For the past couple of years I’ve compiled an anuual list of movies that are directed or written by women. This year is hard to predict, but here’s a preliminary list to get 2021 off to a good start. I’ll be updating every few weeks. Judging from how much the dates have changed in just the past few weeks I’m guessing these will move around a lot over the course of the year.
This was a good year for female directors. The cynical part of me wants to say that’s because the studios were more likely to release movies made by women in a year of cutting losses. But it may also be the result of efforts to boost equity in the wake of the Weinstein revelations, which occurred in late 2017. If a lot of female-directed/produced movies picked up for distribution after premiering at 2018 and 2019 film festivals, the majority of those titles would start coming out in 2020.
When I was writing this list, I wasn’t sure what should count as a 2020 movie, since the Academy Awards have been pushed back to April. Ultimately, I decided only to include movies that were available via VOD in 2020, so this list doesn’t include some big titles like Regina King’s One Night in Miami and Chloe Zhao’s Nomadland, although I plan to catch up with them when they are released later this month and in February. This list is a reflection of my year, and what I was able to watch on streaming platforms, “virtual” cinemas,” and via screening links. It’s probably a little quirkier than my previous best of lists in 2018 and 2019, but this was an odd year, and I’d guess that the next couple of years are going to continue to be unpredictable as Hollywood figures out what movie-going looks like in a post-COVID world.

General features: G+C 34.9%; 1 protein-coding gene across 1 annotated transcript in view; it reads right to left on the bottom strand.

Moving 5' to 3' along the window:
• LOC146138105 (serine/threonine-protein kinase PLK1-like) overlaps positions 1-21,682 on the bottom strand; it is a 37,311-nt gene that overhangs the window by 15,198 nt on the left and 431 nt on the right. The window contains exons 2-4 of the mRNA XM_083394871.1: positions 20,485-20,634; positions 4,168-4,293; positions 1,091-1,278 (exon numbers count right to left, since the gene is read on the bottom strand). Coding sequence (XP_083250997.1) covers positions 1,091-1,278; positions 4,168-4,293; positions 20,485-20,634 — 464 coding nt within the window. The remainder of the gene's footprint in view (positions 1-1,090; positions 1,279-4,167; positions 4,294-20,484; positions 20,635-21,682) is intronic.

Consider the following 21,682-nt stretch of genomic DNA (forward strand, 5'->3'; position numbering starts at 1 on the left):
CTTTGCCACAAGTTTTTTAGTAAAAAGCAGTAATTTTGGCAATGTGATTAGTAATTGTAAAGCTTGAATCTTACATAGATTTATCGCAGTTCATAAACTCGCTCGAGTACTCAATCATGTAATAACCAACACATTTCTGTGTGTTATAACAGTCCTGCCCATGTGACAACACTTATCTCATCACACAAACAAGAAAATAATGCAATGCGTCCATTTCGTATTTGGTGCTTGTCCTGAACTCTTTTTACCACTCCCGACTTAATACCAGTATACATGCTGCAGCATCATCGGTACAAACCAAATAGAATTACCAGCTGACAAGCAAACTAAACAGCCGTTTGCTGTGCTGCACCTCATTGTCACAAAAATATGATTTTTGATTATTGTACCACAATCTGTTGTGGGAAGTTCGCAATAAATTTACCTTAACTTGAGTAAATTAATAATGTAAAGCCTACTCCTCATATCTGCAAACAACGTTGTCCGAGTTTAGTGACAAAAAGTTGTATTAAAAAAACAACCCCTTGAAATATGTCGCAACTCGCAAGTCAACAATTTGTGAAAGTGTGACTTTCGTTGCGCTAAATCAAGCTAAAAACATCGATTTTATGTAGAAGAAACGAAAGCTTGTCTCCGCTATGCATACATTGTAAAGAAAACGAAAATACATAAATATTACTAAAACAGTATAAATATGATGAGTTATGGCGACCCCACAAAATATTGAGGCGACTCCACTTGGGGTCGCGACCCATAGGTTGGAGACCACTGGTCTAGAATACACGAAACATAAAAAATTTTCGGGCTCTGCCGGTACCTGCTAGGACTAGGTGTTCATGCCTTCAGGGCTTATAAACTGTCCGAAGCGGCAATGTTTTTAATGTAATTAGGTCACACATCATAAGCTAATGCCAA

I finished revising my novel a few weeks ago and since then I’ve been catching up on 2020 releases. There are so many 2020 female-directed movies that I want to still want to watch that I divided the remaining titles into three categories: Must See, Should See, and If Time. Theoretically I was going to start with the Must See list but I ended up watching two from the If Time category, including Summerland (pictured above) and The Glorias, and was pleasantly surprised by how much I enjoyed them both. Below, you’ll find reviews of those two, as well as five other recent movies . . .
Watching movies has been a welcome distraction over the past few weeks. I’m breathing a sigh of relief that Biden won but very distressed by the way Covid-19 is spiking all over the country. Looks like we’re all going to be inside for several more months. Here are some new movies to keep you company . . .
Losing Ground (1982) ★★★★
Written & Directed by Kathleen Collins
Early in quarantine, I subscribed to the Criterion Channel with the optimistic thought that I would have more time to watch old and obscure movies. But it took me a while to turn away from the news and Netflix’s latest offerings. At some point, however, a nostalgic desire for the past crept in. I started perusing Criterion. Losing Ground wasn’t the first thing I watched, but it was the movie that got me hooked on the channel, for the way it brought me into what felt like a lost world.
It’s hard to know, at first, what is amiss in the well-to-do Australian household at the center of Babyteeth. We first meet the daughter, Milla (Eliza Scanlen), standing on a train platform in her private school uniform, waiting with her friends at the end of the school day. When a feral-looking young man in grubby clothing jostles her, it seems at first that she’ll be scared, or at least irritated. Instead, she’s enthralled, and brings him home to her parents. It’s clear that he’s too old for her, and possibly a drug dealer, but Milla’s mother (Essie Davis) has taken so much anti-anxiety medication that she can’t focus on her daughter’s unusual guest. The father (Ben Mendelsohn), a psychiatrist, is equally distracted — he’s secretly dosing himself with morphine and nursing a crush on a pregnant neighbor in her third trimester. She’s the movie’s clock. But what are we counting down to? What bomb is about to go off?